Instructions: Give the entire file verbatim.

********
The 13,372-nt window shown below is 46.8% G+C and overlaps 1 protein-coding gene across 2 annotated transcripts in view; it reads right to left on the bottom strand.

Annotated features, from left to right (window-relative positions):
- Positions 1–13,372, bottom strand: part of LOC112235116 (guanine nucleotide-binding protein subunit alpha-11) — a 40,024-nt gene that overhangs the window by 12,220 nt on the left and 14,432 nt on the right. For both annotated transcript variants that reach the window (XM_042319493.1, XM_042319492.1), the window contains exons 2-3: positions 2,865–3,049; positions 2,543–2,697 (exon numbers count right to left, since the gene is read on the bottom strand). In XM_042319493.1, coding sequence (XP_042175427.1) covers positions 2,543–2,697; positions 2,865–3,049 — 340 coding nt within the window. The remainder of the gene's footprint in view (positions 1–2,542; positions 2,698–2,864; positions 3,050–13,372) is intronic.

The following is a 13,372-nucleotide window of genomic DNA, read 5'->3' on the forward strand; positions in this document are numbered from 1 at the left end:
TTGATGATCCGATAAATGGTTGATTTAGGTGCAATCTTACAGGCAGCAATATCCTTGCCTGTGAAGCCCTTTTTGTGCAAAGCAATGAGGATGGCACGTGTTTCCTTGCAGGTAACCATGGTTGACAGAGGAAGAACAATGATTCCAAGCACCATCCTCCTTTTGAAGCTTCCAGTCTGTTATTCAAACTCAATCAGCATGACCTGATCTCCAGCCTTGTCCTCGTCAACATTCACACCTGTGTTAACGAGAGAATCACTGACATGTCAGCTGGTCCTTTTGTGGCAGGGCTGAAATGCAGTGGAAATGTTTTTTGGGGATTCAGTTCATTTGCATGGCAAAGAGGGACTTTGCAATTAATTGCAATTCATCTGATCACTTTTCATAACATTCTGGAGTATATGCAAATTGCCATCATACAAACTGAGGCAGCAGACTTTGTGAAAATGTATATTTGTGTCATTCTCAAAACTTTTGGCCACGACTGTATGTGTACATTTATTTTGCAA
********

The 13,372-nt window shown below is 46.8% G+C and overlaps 1 protein-coding gene across 2 annotated transcripts in view; it reads right to left on the bottom strand.

Annotated features, from left to right (window-relative positions):
- Positions 1–13,372, bottom strand: part of LOC112235116 (guanine nucleotide-binding protein subunit alpha-11) — a 40,024-nt gene that overhangs the window by 12,220 nt on the left and 14,432 nt on the right. For both annotated transcript variants that reach the window (XM_042319493.1, XM_042319492.1), the window contains exons 2-3: positions 2,865–3,049; positions 2,543–2,697 (exon numbers count right to left, since the gene is read on the bottom strand). In XM_042319493.1, coding sequence (XP_042175427.1) covers positions 2,543–2,697; positions 2,865–3,049 — 340 coding nt within the window. The remainder of the gene's footprint in view (positions 1–2,542; positions 2,698–2,864; positions 3,050–13,372) is intronic.

The following is a 13,372-nucleotide window of genomic DNA, read 5'->3' on the forward strand; positions in this document are numbered from 1 at the left end:
TTGATGATCCGATAAATGGTTGATTTAGGTGCAATCTTACAGGCAGCAATATCCTTGCCTGTGAAGCCCTTTTTGTGCAAAGCAATGAGGATGGCACGTGTTTCCTTGCAGGTAACCATGGTTGACAGAGGAAGAACAATGATTCCAAGCACCATCCTCCTTTTGAAGCTTCCAGTCTGTTATTCAAACTCAATCAGCATGACCTGATCTCCAGCCTTGTCCTCGTCAACATTCACACCTGTGTTAACGAGAGAATCACTGACATGTCAGCTGGTCCTTTTGTGGCAGGGCTGAAATGCAGTGGAAATGTTTTTTGGGGATTCAGTTCATTTGCATGGCAAAGAGGGACTTTGCAATTAATTGCAATTCATCTGATCACTTTTCATAACATTCTGGAGTATATGCAAATTGCCATCATACAAACTGAGGCAGCAGACTTTGTGAAAATGTATATTTGTGTCATTCTCAAAACTTTTGGCCACGACTGTATGTGTACATTTATTTTGCAA